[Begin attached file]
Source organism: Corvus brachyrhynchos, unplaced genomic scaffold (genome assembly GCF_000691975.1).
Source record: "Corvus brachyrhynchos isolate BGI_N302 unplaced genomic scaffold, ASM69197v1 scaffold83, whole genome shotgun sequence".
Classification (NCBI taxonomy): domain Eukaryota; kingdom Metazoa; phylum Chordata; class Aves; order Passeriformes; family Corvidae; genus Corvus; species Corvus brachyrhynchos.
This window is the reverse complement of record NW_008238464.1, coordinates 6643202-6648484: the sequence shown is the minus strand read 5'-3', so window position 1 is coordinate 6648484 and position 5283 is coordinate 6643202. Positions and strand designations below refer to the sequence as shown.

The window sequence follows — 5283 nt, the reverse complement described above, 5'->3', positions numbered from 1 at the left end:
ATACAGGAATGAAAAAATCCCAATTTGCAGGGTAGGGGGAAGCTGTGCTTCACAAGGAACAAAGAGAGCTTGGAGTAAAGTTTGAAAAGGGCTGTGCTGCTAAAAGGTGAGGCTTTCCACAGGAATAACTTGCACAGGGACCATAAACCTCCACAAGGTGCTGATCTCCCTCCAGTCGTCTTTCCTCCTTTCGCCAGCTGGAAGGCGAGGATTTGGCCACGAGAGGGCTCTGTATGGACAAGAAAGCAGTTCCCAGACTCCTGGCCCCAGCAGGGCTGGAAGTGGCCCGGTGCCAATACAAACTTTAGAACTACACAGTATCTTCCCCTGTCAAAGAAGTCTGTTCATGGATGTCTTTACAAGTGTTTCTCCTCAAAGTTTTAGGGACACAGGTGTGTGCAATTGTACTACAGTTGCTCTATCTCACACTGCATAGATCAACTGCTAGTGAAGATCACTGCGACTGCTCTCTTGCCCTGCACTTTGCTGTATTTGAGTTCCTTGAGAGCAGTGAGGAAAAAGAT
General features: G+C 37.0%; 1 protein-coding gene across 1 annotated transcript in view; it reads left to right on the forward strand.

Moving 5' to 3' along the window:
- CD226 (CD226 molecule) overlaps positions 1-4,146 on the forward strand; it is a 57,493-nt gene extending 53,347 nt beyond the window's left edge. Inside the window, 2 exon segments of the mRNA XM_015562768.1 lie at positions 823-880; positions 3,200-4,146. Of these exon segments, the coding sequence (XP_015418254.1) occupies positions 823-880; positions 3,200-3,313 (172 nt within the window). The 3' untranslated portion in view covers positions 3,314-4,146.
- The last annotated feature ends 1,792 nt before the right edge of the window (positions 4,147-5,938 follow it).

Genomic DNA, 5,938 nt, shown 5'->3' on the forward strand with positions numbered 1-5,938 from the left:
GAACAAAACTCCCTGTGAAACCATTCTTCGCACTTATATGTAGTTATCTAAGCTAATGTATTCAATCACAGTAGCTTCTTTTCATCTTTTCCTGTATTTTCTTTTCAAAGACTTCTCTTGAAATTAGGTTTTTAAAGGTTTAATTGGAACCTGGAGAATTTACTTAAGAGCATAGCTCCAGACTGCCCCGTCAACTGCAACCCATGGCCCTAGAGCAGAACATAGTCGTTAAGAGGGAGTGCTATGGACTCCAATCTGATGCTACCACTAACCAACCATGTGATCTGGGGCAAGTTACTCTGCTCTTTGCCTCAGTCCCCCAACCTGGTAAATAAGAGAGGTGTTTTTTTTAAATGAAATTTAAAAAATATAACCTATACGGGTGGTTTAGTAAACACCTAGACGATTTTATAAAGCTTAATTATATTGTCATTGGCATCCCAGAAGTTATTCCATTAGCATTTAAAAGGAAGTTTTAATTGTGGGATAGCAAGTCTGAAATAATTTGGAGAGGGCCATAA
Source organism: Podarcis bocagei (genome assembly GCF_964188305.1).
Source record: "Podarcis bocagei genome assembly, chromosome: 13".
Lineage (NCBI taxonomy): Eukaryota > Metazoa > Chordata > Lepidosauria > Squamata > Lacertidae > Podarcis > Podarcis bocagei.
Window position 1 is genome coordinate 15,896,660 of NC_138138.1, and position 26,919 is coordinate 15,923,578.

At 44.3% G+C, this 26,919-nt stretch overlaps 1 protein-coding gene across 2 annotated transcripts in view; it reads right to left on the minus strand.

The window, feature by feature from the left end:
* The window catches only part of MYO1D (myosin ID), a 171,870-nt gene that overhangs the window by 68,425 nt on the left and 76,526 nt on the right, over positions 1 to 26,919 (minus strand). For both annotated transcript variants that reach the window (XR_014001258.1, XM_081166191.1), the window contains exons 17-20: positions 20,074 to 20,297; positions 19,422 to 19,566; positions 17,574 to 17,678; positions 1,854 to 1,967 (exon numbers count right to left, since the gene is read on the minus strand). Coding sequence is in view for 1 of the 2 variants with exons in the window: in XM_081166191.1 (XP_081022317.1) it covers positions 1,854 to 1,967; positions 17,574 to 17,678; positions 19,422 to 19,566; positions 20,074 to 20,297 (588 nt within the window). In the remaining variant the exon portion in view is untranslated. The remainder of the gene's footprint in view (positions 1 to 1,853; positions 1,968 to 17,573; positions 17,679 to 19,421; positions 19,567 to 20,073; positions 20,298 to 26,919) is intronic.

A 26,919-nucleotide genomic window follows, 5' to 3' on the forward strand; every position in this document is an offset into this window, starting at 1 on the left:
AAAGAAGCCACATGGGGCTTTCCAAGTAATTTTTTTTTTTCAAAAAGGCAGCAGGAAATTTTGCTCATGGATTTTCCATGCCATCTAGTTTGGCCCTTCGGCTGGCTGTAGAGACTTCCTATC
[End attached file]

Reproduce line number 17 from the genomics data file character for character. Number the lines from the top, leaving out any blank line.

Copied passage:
At 44.3% G+C, this 26,919-nt stretch overlaps 1 protein-coding gene across 2 annotated transcripts in view; it reads right to left on the minus strand.